• Sometimes it is okay to cease effort and to instead receive, open and listen for Source. We can rest, physically, emotionally and spiritually, without any expectation of the next step or where we are headed, in the bosom of Goddess.
  • There are times when things are going to completely fall apart. When resting isn’t enough because the water we drink springs right back out of us. Grief is a well into which we pour and from which we long to escape. If we instead allow ourselves to be there, and to be witnessed there, what initially rises to us tinged in sulfurous odors from which we recoil may eventually become a healing aroma.
  • Nature takes back what is Her’s through rot, mold and the curling of green after fall’s last warmth. She takes back to renew and reuse. We can become so concerned with maintaining our façade in clean lines and polished surfaces, refusing to acknowledge that something stinks in us. If we finally notice it, we snap into action and desire to cut it out at its root. The tree, though, when it sustains a wound, does not immediately start carving itself apart. Instead, it calluses off the infection, leaving the bugs and the water and the sun to soften and loosen the contagion from its core. What if we took the same approach to our “sins” by acting in acceptance of our humanity, our flaws, and our eventual collapse as a being? Perhaps we could respond by tenderly acknowledging where we lack, compassionately setting inner boundaries and then waiting in expectation for the ways in which life is going slowly tear from us whatever nails we think necessary to hold together the covering of our innermost needs in order to enlighten and fade the shadows we know we have.
  • We die. I came across a book titled “How Not to Die” and contemplated purchasing it until I realized the basic premise was flawed. We meet our end, at least physically. All our effort and determination to prevent it from happening are useless. I so deeply and desperately want, when that moment arrives, to say “welcome.” Because what else is there to say? If all the energy we’ve put into perfecting ourselves culminates in us ending, why not conserve some of it for facing the task of aging and diminishing? If we live a full life, we almost always stand to lose our independence, our vocation, possibly our wits and must grapple with the recognition of the unfairness of life. Some trees land as seeds in the sun near a river; they want for nothing. Others fall in the shade or dry spots and half-starve their whole lives. Even if our early life is filled with resources, eventually we decay and then we die. What a challenge to our bravery, to stop resisting what will be or is being taken from us with the passage of time, to stop viewing it as a theft or an obstacle we can overcome with bargaining and to instead hold open the door for it, noticing perhaps that the pallor of its shadow leaves us wiser and bolder.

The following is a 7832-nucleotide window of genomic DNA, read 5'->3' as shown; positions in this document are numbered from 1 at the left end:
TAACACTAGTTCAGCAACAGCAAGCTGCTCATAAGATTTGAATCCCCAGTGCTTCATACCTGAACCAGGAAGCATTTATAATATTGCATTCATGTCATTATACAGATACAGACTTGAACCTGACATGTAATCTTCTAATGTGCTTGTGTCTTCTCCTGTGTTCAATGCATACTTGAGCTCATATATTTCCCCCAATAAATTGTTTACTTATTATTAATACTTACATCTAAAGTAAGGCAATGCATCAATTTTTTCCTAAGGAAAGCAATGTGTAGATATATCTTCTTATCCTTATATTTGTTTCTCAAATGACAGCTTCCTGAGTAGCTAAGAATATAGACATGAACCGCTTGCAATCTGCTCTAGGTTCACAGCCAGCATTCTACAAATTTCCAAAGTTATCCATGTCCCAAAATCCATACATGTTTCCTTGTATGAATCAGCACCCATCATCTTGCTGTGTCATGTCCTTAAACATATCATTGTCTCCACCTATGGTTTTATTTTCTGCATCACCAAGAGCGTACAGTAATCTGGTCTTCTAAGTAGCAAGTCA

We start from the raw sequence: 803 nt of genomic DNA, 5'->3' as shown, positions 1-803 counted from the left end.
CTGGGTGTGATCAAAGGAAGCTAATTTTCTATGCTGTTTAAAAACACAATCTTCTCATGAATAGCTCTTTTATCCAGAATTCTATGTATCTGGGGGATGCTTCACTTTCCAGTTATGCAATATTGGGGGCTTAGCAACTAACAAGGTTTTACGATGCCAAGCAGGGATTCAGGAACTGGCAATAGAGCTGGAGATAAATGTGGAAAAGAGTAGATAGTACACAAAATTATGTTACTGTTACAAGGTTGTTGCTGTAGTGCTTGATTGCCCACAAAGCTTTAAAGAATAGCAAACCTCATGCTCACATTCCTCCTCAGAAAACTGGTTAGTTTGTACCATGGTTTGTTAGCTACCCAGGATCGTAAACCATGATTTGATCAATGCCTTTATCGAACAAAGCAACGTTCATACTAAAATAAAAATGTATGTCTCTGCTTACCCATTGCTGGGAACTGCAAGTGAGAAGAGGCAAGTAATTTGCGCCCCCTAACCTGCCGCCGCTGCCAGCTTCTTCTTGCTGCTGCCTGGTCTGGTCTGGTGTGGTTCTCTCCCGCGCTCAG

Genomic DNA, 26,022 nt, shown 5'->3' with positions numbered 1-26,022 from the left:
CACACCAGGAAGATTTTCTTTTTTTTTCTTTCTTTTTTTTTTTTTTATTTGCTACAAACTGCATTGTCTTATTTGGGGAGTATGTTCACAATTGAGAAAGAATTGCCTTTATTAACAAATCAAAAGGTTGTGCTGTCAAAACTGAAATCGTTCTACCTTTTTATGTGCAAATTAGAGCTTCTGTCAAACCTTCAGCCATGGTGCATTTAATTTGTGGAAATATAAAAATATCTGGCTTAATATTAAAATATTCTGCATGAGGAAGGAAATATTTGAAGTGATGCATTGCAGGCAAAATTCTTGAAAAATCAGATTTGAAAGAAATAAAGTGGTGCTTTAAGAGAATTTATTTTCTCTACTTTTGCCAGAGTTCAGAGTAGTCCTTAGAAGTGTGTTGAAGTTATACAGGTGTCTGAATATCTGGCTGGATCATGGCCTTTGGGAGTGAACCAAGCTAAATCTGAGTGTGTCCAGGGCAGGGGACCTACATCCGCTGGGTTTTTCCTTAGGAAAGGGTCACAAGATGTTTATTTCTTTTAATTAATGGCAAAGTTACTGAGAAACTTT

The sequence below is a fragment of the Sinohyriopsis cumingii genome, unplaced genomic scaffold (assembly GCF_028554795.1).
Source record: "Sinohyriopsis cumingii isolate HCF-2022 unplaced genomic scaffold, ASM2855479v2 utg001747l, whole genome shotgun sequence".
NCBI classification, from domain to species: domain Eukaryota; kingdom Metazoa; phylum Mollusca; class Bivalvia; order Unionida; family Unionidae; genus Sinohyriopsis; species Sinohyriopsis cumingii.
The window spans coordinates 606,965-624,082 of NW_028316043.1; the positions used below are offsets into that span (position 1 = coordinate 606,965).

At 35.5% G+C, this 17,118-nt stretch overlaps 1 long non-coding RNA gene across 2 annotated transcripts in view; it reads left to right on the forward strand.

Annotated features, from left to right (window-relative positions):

• What is spiritual decline and death? I assume we must face it, probably multiple times our lives. How can we allow for Goddess/Deity to work it out in us without striving for order before its time? I suspect that often, by the moment we notice what is happening, the roots of it are already interwoven through everything we hold onto and hold up as “the best way;” we set ourselves up for a painful displacement when we believe our current identities are perennial.
  • Spiritual decline can be gradual or fast, partial or total but is always a movement towards disorder and entropy. What once seemed righted and straight is now sloping and cracked. The luster has worn off; our practices show signs of use. We are no longer comforted by the beliefs and rituals that were once soothing. I’ve experienced this at least once on a significant level in my life when I abdicated my previous religion. What I’ve concluded is that my prior devotion was real and deep and that the unmaking of it was a necessity. We needn’t reinvent ourselves at a whim; life will let us know when it is time to shuffle the deck. Courage to me is the willingness to accept that we can outgrow the paradigm under which we’ve ordered ourselves and the tenacity to then step out into the unknown, untethered and uncertain as to which way is up.

If you’ve followed my blog for any length of time, you’ve seen that the majority of the images I use are nature photographs I’ve taken. The long winter has been a struggle for me as I found myself judging possible photos as “ugly” because they were pictures of dead or dying vegetation. I believe that these plants are unattractive to us, and, in contrast, that full blooms of flowers can lead us to weep because of the evolutionary importance of living floras to sustain us. After contemplating the nature of the low point on the spiritual life cycle, I want to advance beyond this biological bias to hone in on at least a type of loveliness in bent, brown stalks. From where else does new life arise but from the crumble of the formerly green?